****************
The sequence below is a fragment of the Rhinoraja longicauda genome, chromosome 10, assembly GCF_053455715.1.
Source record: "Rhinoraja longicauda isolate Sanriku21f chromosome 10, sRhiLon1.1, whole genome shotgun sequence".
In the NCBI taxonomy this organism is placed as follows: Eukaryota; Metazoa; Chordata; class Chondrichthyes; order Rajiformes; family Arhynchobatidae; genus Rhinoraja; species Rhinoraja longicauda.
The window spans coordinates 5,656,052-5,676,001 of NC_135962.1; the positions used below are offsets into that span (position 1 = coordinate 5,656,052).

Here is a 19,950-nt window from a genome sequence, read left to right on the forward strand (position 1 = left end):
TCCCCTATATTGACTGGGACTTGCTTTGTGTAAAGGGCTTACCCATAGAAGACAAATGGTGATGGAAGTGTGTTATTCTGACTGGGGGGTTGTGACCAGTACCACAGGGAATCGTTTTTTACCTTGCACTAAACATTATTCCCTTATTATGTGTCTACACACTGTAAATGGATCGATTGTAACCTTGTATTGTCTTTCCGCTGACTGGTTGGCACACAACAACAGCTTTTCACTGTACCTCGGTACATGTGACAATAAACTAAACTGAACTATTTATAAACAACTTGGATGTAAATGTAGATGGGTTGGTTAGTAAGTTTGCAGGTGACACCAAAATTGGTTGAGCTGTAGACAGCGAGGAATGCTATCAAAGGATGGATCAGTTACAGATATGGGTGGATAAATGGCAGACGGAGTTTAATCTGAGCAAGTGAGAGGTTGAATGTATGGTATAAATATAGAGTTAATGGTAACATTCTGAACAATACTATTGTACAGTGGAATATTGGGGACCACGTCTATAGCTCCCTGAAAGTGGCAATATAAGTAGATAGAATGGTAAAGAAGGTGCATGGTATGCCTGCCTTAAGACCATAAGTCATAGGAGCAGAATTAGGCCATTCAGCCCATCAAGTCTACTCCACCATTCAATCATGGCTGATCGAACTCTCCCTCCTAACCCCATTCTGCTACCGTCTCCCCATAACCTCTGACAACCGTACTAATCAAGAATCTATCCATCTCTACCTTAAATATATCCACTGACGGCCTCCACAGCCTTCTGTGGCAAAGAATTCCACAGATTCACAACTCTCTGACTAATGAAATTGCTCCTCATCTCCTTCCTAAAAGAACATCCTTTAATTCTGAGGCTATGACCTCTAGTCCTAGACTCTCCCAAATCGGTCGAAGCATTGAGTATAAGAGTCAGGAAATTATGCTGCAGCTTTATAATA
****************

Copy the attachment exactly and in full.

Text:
The sequence below is a fragment of the Rhinoraja longicauda genome, chromosome 10, assembly GCF_053455715.1.
Source record: "Rhinoraja longicauda isolate Sanriku21f chromosome 10, sRhiLon1.1, whole genome shotgun sequence".
In the NCBI taxonomy this organism is placed as follows: Eukaryota; Metazoa; Chordata; class Chondrichthyes; order Rajiformes; family Arhynchobatidae; genus Rhinoraja; species Rhinoraja longicauda.
The window spans coordinates 5,656,052-5,676,001 of NC_135962.1; the positions used below are offsets into that span (position 1 = coordinate 5,656,052).

Here is a 19,950-nt window from a genome sequence, read left to right on the forward strand (position 1 = left end):
TCCCCTATATTGACTGGGACTTGCTTTGTGTAAAGGGCTTACCCATAGAAGACAAATGGTGATGGAAGTGTGTTATTCTGACTGGGGGGTTGTGACCAGTACCACAGGGAATCGTTTTTTACCTTGCACTAAACATTATTCCCTTATTATGTGTCTACACACTGTAAATGGATCGATTGTAACCTTGTATTGTCTTTCCGCTGACTGGTTGGCACACAACAACAGCTTTTCACTGTACCTCGGTACATGTGACAATAAACTAAACTGAACTATTTATAAACAACTTGGATGTAAATGTAGATGGGTTGGTTAGTAAGTTTGCAGGTGACACCAAAATTGGTTGAGCTGTAGACAGCGAGGAATGCTATCAAAGGATGGATCAGTTACAGATATGGGTGGATAAATGGCAGACGGAGTTTAATCTGAGCAAGTGAGAGGTTGAATGTATGGTATAAATATAGAGTTAATGGTAACATTCTGAACAATACTATTGTACAGTGGAATATTGGGGACCACGTCTATAGCTCCCTGAAAGTGGCAATATAAGTAGATAGAATGGTAAAGAAGGTGCATGGTATGCCTGCCTTAAGACCATAAGTCATAGGAGCAGAATTAGGCCATTCAGCCCATCAAGTCTACTCCACCATTCAATCATGGCTGATCGAACTCTCCCTCCTAACCCCATTCTGCTACCGTCTCCCCATAACCTCTGACAACCGTACTAATCAAGAATCTATCCATCTCTACCTTAAATATATCCACTGACGGCCTCCACAGCCTTCTGTGGCAAAGAATTCCACAGATTCACAACTCTCTGACTAATGAAATTGCTCCTCATCTCCTTCCTAAAAGAACATCCTTTAATTCTGAGGCTATGACCTCTAGTCCTAGACTCTCCCAAATCGGTCGAAGCATTGAGTATAAGAGTCAGGAAATTATGCTGCAGCTTTATAATA